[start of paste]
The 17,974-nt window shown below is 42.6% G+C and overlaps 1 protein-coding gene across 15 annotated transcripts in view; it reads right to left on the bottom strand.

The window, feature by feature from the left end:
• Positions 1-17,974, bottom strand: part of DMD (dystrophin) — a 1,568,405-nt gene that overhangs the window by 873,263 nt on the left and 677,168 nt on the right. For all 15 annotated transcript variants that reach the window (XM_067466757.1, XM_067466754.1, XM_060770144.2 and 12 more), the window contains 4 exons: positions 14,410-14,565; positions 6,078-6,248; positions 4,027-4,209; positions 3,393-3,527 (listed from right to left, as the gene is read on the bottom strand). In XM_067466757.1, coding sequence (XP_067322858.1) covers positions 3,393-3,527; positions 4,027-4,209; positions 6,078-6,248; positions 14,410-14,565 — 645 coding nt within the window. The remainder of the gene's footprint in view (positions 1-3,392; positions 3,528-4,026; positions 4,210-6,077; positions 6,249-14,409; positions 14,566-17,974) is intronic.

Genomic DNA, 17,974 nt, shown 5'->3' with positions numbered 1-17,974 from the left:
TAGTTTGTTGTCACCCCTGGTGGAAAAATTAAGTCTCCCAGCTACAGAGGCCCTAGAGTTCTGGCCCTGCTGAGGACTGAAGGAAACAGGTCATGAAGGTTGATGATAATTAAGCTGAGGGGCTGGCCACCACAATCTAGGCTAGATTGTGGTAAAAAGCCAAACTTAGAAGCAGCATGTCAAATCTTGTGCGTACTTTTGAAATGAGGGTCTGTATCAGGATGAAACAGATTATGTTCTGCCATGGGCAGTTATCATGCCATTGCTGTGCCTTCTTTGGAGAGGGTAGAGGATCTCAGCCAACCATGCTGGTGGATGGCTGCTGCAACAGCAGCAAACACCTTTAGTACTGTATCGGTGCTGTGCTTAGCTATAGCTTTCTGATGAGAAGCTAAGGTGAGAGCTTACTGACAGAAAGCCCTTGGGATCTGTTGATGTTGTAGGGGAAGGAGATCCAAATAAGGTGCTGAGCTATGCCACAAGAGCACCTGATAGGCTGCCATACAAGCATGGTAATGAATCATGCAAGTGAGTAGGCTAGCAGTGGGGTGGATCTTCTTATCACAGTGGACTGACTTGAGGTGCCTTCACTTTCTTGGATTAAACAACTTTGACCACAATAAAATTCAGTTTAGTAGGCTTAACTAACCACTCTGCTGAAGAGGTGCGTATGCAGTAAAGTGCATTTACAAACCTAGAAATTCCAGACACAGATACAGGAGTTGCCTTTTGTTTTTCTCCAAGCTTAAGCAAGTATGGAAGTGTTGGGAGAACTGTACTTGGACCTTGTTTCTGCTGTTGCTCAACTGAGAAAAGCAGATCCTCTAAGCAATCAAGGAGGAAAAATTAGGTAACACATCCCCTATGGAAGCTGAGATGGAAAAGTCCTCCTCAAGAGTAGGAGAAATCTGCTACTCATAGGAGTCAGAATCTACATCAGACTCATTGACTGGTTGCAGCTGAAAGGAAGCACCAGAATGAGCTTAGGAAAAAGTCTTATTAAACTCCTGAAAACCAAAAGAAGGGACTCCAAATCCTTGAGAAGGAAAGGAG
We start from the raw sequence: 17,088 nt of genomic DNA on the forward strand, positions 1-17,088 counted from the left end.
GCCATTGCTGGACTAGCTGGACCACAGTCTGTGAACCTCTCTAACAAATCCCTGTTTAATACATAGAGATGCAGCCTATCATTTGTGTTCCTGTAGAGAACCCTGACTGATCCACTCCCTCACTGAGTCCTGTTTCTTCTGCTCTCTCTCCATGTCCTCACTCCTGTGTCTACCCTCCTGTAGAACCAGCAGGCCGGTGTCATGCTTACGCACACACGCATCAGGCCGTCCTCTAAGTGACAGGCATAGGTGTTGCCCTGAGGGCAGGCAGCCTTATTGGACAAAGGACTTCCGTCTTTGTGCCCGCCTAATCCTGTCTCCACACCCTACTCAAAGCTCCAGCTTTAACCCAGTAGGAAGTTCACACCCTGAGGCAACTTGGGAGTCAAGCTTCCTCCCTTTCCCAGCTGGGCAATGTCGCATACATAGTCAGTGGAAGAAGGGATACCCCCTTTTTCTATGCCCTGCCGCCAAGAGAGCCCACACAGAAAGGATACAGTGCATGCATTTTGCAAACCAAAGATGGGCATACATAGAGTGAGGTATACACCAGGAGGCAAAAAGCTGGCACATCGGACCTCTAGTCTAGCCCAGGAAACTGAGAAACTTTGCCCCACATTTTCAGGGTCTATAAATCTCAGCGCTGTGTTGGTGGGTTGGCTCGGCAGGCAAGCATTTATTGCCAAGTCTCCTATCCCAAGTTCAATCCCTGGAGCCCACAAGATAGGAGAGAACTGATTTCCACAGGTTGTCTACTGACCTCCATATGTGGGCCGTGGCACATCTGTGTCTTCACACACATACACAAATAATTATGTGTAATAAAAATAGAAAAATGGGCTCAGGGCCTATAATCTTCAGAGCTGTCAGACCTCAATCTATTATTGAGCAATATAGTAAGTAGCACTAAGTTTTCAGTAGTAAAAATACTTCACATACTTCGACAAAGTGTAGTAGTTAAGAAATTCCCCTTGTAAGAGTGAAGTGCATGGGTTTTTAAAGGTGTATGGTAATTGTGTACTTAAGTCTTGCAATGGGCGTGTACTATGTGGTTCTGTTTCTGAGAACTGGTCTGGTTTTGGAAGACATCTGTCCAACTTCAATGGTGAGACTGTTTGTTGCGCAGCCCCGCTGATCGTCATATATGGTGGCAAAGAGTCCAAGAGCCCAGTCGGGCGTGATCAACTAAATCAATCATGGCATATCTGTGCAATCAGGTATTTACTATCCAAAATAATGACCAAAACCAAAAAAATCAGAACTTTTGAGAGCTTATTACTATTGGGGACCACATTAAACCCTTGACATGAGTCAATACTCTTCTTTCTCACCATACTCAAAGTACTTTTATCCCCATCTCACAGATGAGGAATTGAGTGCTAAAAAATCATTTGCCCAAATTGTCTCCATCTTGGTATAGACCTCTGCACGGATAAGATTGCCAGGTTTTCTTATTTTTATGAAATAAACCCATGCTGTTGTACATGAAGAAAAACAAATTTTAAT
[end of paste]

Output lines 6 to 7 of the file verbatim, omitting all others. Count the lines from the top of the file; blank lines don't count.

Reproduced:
We start from the raw sequence: 17,088 nt of genomic DNA on the forward strand, positions 1-17,088 counted from the left end.
GCCATTGCTGGACTAGCTGGACCACAGTCTGTGAACCTCTCTAACAAATCCCTGTTTAATACATAGAGATGCAGCCTATCATTTGTGTTCCTGTAGAGAACCCTGACTGATCCACTCCCTCACTGAGTCCTGTTTCTTCTGCTCTCTCTCCATGTCCTCACTCCTGTGTCTACCCTCCTGTAGAACCAGCAGGCCGGTGTCATGCTTACGCACACACGCATCAGGCCGTCCTCTAAGTGACAGGCATAGGTGTTGCCCTGAGGGCAGGCAGCCTTATTGGACAAAGGACTTCCGTCTTTGTGCCCGCCTAATCCTGTCTCCACACCCTACTCAAAGCTCCAGCTTTAACCCAGTAGGAAGTTCACACCCTGAGGCAACTTGGGAGTCAAGCTTCCTCCCTTTCCCAGCTGGGCAATGTCGCATACATAGTCAGTGGAAGAAGGGATACCCCCTTTTTCTATGCCCTGCCGCCAAGAGAGCCCACACAGAAAGGATACAGTGCATGCATTTTGCAAACCAAAGATGGGCATACATAGAGTGAGGTATACACCAGGAGGCAAAAAGCTGGCACATCGGACCTCTAGTCTAGCCCAGGAAACTGAGAAACTTTGCCCCACATTTTCAGGGTCTATAAATCTCAGCGCTGTGTTGGTGGGTTGGCTCGGCAGGCAAGCATTTATTGCCAAGTCTCCTATCCCAAGTTCAATCCCTGGAGCCCACAAGATAGGAGAGAACTGATTTCCACAGGTTGTCTACTGACCTCCATATGTGGGCCGTGGCACATCTGTGTCTTCACACACATACACAAATAATTATGTGTAATAAAAATAGAAAAATGGGCTCAGGGCCTATAATCTTCAGAGCTGTCAGACCTCAATCTATTATTGAGCAATATAGTAAGTAGCACTAAGTTTTCAGTAGTAAAAATACTTCACATACTTCGACAAAGTGTAGTAGTTAAGAAATTCCCCTTGTAAGAGTGAAGTGCATGGGTTTTTAAAGGTGTATGGTAATTGTGTACTTAAGTCTTGCAATGGGCGTGTACTATGTGGTTCTGTTTCTGAGAACTGGTCTGGTTTTGGAAGACATCTGTCCAACTTCAATGGTGAGACTGTTTGTTGCGCAGCCCCGCTGATCGTCATATATGGTGGCAAAGAGTCCAAGAGCCCAGTCGGGCGTGATCAACTAAATCAATCATGGCATATCTGTGCAATCAGGTATTTACTATCCAAAATAATGACCAAAACCAAAAAAATCAGAACTTTTGAGAGCTTATTACTATTGGGGACCACATTAAACCCTTGACATGAGTCAATACTCTTCTTTCTCACCATACTCAAAGTACTTTTATCCCCATCTCACAGATGAGGAATTGAGTGCTAAAAAATCATTTGCCCAAATTGTCTCCATCTTGGTATAGACCTCTGCACGGATAAGATTGCCAGGTTTTCTTATTTTTATGAAATAAACCCATGCTGTTGTACATGAAGAAAAACAAATTTTAAT